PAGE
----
Just to clarify, while different companies use different variations of the name, “Commander,” from a strictly technical and historical point of view, the name, “Commander,” as manufactured by Colt, originally meant an M1911 with a 4¾-inch barrel and an aluminum alloy frame, and it was first introduced in the early 1950s.

A “Combat Commander” referred to an M1911 with a 4¾-inch barrel and an all-steel frame. That model wasn’t manufactured until sometime in the 1970s.

The Combat Commander has always been popular as a concealed-carry weapon, even though it is only slightly smaller and slightly lighter than the full-sized M1911.


I also wanted to have some custom work done on it with an eye to making it my daily carry weapon. The work included a shorter trigger, thin grips, an Ed Brown memory-bump grip safety, checkering on the front strap to accommodate my hands, Novak-cut Trijicon front and rear sights with an oversized, orange fiber-optic front sight to accommodate my aging eyes, an ambidextrous thumb safety, de-burring and a lowered ejection port. Because I had had an opportunity to shoot Robar’s Scott Reitz ITTS model M1911 and had been impressed with the company’s work, I sent my Commander off to Robar and promptly got talked into having it coated with one of its proprietary coatings. (After all, how much education do children need these days, anyway?)

Robar is a Nadcap-accredited coating technology company. Putting it in baby talk, this means it provides various coatings (primarily electroless or autocatalytic, for those of you interested in such things) applied to metals for the purposes of corrosion resistance and increased hardness to protect and improve the base metal.

The technology has a wide range of applications, but the phrase, “Nadcap-accredited,” refers to the National Aerospace and Defense Contractors Accreditation Program. The Robar Companies are Nadcap-accredited because they coat critical parts for products such as Boeing jets and Blackhawk helicopters, among others.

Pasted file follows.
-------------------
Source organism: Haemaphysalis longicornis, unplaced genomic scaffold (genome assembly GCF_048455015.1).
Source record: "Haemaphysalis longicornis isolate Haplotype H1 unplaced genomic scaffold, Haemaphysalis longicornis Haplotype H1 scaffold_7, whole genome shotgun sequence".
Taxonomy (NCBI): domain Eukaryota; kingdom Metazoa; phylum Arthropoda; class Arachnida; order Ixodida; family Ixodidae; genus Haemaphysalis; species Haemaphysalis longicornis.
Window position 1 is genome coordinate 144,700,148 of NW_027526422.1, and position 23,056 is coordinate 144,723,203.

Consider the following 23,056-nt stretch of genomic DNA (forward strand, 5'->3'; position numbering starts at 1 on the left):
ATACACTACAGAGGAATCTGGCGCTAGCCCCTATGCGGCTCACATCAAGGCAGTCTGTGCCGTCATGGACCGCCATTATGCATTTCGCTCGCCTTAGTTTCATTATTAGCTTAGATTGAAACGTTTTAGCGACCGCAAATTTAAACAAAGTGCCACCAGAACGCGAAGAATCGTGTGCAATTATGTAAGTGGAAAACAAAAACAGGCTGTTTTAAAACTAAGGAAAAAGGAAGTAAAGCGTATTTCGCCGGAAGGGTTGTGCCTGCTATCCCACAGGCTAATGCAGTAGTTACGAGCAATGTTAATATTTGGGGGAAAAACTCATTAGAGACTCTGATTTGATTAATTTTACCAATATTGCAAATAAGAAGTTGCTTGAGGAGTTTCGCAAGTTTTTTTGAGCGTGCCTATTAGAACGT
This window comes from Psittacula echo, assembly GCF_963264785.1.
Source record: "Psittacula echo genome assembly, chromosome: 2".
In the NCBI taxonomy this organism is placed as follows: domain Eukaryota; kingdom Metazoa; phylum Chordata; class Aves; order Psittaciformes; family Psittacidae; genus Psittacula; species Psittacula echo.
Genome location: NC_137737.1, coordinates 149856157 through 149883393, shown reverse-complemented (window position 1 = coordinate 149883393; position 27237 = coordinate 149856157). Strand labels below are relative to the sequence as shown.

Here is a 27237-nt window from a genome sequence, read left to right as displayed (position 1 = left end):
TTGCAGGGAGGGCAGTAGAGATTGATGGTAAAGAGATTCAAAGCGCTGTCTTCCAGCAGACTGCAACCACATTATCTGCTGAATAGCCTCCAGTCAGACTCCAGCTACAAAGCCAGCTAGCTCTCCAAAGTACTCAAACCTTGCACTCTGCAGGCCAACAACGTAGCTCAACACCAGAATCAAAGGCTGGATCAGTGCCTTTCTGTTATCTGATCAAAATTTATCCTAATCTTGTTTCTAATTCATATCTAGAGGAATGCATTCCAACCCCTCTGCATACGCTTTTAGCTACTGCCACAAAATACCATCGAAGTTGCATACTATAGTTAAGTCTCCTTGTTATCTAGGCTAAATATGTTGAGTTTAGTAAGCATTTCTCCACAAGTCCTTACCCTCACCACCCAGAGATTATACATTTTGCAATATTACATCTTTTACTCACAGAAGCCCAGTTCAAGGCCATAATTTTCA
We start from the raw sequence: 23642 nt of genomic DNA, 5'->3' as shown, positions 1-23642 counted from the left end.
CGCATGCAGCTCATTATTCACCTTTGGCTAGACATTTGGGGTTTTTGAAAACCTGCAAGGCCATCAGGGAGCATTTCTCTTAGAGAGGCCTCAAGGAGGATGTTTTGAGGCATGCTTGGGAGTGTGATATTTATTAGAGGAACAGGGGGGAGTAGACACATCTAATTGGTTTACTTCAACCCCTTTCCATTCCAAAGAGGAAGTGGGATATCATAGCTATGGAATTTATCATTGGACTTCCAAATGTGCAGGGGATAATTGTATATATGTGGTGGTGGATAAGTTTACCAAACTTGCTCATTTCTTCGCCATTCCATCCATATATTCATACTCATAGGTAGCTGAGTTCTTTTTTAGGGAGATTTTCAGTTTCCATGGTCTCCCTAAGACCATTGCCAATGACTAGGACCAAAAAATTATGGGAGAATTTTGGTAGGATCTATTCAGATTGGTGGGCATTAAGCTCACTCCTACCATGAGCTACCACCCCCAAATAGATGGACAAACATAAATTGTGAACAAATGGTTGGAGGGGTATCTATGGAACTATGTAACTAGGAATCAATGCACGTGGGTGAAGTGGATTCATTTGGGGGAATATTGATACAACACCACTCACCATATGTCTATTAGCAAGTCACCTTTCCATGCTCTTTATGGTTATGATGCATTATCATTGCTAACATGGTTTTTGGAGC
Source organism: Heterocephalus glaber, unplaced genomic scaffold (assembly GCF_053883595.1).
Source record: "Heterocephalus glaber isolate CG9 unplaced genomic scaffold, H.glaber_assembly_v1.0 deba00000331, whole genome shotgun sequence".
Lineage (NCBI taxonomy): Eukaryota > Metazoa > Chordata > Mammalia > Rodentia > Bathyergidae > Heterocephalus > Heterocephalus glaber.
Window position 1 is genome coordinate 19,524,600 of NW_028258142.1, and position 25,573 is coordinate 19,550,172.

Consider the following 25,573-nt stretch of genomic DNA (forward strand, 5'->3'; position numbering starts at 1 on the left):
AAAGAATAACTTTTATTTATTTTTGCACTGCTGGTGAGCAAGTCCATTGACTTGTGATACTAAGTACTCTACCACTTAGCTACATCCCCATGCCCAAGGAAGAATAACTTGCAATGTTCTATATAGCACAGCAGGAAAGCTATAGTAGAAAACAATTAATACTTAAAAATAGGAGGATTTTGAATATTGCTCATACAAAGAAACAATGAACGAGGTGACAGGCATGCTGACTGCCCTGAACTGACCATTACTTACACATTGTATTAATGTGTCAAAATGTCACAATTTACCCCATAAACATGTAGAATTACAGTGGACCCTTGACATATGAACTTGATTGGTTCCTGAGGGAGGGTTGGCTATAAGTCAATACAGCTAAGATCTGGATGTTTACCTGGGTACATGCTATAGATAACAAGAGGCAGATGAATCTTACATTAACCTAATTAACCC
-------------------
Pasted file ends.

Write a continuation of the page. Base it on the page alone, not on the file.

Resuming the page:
Why should this be of any significance to someone looking for custom work on a firearm? Because, due to various federal regulations governing the aerospace industry, the Robar Companies may not separate their aerospace operation from their firearms operation. As a result, this means any firearm treated by the Robar Companies is done to aerospace specifications. Robbie Barkman, Robar’s founder, was a former instructor and gunsmith at Jeff Cooper’s famed Gunsite Academy. He built sniper rifles (the SR-60) for the LAPD, so when Scott decided to create his signature M1911, Robar was the logical place for him to go. It is also the logical place for anyone who wants extremely high-quality work done on any firearm—from pistol to tactical precision rifle, from that old M1-Garand to a weatherproof hunting rifle and from tactical shotguns to semi-auto rifles.

… Scott’s mantra is, “Front sight, trigger press, follow through,” which you hear again and again and again and yet never often enough…

ITTS has a perfect safety record, something for you to consider when looking for a shooting school, and after sitting through Scott’s safety lecture that precedes every class, you’ll know why. He is an excellent teacher: tough, demanding, very funny, very entertaining, with an unbelievable eye for detail and zero tolerance for mistakes. He also, at least in his M1911 class, breaks things up in a way that keeps you on your toes.

The dovetailed rear sight is both large and wide to accommodate a large front sight.


We started at 7 yards on stationary targets with the basics: the basics of drawing; the basics of shooting (Scott’s mantra is “Front sight, trigger press, follow through,” which you hear again and again and yet never often enough); and the basics of re-holstering. Then, over the next two days came a course I found absolutely fascinating:

  • 25 yards, then 50 yards, then back to basics;
  • Multiple targets in varying sequences, then back to basics;
  • Moving targets (left to right and right to left), then back to basics;
  • Shooting at night with a flashlight and shooting at night using only night sights, then back to basics;
  • Shooting from a moving vehicle, then back to basics;
  • Shooting off hand at a 175-yard target, then back to basics;
  • Hostage resolution (i.e., a small, moving “bad guy” target behind a stationary “good guy” target), then back to basics;
  • Shooting prone, then back to basics;
  • Shooting at a fleeing target (yes, there are times when that is justified under the law), shooting at an oncoming, knife-wielding attacker, and shooting and reloading under pressure from an oncoming attacker, then back to basics; and
  • Shooting one-handed and with the weak hand, then back to basics.

Always, again and again, this course returns to the basics—without which you’d be better off throwing rocks.

Scott Reitz of ITTS at work with his own M1911.